Julian, as it turns out, is more than a pie stand in the middle of nowhere, which is what I pictured. It turned out to be a thriving little tourist town, though on a Monday morning, business was slow, which meant an expedited pie experience for us. We ordered two slices to share between the four of us — the Orginal, a classic apple pie, and a caramel apple, with a slice of cheddar smothered on top — and some hot coffees. While we were starstruck by the deliciousness and revered the spot greatly, I noticed that there seemed to be a lot of locals enjoying their orders. Like I said, it seems to be a great weekend tourist spot, complete with hipster-chic, faux-rustic appeal, but business has got to be booming mostly through online orders. I saved that link mostly for my benefit…

Onward to Anza-Borrego!

At the visitor’s center, which was tucked in a miles of desert bespeckled with cacti and the scattered surreal metal sculptures of Ricardo Breceda, we were met with an enthusiastic ranger who gave us the perfect, personalized schedule of experiences for the short day. We took his list of suggested hikes, cracked some grim jokes about dying in the desert, and went on our way.  We did three total hikes, but here are my favorites:

The Slot Trail

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Slot canyons! A relatively easy hike with a less-than 100-foot elevation drop, just about anyone can do this without feeling robbed of a challenge. The fact is, slot canyons in general are just too darn fun to pass up. It’s like navigating through a maze, one you can walk or climb through, if you feel so inclined. There were some tight squeezes, but everyone survived. Once we got through the twists and turns of the slot entrance, the trail took us to a clearing, where ridges of soft limestone walls enabled us to scramble up a few feet. We were having too much of a blast til someone pointed out we could easily burn most of our hours climbing the slots. Accepting the truth, we pulled ourselves away, and drove to our next hike.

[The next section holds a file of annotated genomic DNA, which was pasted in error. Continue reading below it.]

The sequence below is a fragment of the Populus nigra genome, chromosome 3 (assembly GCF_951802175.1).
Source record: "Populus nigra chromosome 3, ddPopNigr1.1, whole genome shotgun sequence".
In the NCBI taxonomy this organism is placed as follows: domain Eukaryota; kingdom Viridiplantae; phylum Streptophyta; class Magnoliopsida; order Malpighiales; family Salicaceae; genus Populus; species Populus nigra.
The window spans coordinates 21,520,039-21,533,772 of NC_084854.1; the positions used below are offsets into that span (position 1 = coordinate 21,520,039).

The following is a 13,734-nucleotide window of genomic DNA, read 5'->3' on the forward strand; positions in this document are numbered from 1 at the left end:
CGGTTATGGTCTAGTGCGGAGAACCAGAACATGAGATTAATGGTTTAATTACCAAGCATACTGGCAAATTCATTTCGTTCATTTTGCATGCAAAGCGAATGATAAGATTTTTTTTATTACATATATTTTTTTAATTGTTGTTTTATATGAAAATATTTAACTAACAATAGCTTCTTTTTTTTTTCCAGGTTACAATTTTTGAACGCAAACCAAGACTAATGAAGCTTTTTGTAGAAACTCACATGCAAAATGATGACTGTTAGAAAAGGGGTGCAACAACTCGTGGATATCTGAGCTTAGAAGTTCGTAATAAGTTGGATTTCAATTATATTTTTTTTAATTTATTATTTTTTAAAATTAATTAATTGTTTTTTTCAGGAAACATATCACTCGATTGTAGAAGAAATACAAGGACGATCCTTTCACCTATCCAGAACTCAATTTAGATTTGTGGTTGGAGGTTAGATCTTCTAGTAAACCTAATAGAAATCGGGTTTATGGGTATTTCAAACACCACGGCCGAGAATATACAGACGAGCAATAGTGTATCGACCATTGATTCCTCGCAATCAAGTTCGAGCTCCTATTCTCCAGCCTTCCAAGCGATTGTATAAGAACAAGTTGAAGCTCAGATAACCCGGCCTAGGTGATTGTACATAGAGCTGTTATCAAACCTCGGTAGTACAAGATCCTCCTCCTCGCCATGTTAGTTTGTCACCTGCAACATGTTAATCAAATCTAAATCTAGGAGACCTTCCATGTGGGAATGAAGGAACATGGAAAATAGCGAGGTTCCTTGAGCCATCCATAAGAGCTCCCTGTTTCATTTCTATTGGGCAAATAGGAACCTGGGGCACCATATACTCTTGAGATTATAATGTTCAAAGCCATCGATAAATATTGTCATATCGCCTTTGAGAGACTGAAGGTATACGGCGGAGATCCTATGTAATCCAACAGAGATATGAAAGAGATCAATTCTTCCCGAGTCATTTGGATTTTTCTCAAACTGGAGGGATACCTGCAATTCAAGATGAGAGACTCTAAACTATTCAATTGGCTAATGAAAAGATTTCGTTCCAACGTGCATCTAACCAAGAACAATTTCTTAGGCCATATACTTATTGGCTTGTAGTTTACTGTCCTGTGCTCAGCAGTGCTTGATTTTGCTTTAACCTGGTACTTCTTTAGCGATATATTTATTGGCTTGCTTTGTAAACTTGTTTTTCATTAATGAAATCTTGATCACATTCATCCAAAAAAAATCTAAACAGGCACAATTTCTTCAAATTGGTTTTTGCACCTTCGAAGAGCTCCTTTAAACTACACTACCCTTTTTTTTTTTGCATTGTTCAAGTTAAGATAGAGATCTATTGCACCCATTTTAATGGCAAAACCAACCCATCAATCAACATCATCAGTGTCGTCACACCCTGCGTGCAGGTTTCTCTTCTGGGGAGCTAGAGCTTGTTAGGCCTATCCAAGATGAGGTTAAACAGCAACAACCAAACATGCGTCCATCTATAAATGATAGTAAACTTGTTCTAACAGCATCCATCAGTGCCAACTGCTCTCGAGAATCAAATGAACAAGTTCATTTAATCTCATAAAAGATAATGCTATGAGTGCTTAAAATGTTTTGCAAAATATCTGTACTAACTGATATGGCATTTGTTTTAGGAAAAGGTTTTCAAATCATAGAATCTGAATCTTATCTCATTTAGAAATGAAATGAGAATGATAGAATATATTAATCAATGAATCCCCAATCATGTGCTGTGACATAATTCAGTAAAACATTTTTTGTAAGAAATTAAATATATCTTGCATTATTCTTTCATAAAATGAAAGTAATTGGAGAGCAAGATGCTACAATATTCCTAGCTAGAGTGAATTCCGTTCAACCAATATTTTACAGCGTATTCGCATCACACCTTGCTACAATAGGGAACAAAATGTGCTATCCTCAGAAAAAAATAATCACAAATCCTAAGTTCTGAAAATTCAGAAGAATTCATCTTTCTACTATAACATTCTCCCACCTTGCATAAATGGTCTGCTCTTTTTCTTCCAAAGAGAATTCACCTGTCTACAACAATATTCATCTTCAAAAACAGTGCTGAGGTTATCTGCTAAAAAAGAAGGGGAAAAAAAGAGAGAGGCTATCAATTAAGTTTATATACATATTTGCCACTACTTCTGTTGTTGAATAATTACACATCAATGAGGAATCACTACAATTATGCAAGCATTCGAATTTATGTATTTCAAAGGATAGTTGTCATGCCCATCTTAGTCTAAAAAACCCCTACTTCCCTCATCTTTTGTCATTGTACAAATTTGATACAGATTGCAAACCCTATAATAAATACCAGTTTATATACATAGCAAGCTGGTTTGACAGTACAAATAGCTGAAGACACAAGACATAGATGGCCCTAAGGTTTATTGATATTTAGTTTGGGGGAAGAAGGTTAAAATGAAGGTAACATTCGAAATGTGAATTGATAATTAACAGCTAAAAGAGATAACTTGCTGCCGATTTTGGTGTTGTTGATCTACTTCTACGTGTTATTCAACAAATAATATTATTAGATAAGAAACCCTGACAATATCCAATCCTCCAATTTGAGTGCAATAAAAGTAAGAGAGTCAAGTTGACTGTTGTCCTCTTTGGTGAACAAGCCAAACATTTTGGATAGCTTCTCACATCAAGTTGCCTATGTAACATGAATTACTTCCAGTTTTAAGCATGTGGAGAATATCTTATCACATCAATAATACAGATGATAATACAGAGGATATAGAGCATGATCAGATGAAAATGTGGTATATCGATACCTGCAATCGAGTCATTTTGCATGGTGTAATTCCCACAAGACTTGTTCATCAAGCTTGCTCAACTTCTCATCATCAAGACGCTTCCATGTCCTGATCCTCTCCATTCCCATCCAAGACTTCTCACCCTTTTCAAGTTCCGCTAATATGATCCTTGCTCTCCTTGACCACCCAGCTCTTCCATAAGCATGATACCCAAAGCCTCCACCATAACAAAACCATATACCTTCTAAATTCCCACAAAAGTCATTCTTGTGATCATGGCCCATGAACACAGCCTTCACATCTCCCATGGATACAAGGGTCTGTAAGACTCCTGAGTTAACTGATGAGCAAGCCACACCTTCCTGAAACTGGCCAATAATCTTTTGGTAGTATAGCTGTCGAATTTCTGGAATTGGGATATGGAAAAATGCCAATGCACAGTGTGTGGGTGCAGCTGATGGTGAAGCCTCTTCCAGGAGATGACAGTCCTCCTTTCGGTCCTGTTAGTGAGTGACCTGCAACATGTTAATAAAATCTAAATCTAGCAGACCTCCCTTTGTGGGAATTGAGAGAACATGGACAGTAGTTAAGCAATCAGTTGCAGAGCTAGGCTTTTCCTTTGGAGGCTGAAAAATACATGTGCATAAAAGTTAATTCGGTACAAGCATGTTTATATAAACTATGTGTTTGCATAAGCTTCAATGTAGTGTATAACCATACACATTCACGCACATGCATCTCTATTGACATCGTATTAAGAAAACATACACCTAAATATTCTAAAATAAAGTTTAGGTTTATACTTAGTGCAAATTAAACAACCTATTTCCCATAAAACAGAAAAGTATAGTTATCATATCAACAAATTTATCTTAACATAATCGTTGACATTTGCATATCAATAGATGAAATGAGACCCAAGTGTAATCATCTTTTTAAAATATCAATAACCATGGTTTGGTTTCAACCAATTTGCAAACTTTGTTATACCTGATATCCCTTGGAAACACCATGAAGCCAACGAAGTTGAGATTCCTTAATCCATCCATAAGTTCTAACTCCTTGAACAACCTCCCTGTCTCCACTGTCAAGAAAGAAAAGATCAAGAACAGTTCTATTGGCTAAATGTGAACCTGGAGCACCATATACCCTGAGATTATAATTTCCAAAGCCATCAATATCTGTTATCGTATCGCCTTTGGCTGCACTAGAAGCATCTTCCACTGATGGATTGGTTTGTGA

Yaqui Well Trail

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Another moderate hike with no sudden elevation change. I would suggest that outside of cactus pins, you should wear sturdy shoes to also conquer this rocky trail. OK, now that that’s out of the way, wow! I loved this hike. In Utah, I remember all of the deserts being bare, rocky, and interesting of course, but simply void of green life. Apparently we had arrived after a small rainfall in the area, so we were treated with thousands of considerably lush cacti, even very small floral buds. I felt as if I were in a different world, surrounded by exotic and strange (Dr Seuss-like!) plants reaching out towards us and the sky. To make the experience even more surreal, there were no other humans within miles that we could see. Just the four of us Philadelphians on this alien planet, the way the good Lord intended it to be.

We enjoyed about an hour of the trail, turning back early to catch the sunset from the road home. It was our last night together before our companions headed back to Philly before us. Ending the fun-filled vacation, we (OK, maybe I) overdid it with one too many fish (two, one fried) and shrimp (one) tacos back in San Diego. Having only experienced fish tacos on the East Coast, I was looking for the best and freshest, and El Zarape totally delivered!

So there you have it. A perfect, not-so distant memory from a distance place that is not currently an ice cube. I want to be there. But stay tuned, ‘caus I just loaded the travel queue with some pretty awesome winter trips in the next few weekends.

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Where to?

Little Saigon: Bolsa Ave | Westminster, CA 92683

Julian Pie Company: 2225 Main St. | Julian, CA 92036

Ricardo Breceda’s Metal Sculptures: Borrego Springs, CA

Anza-Borrego State Park: 200 Palm Canyon Drive | Borrego Springs, CA 92004

El Zarape: 4642 Park Blvd | San Diego, CA 92116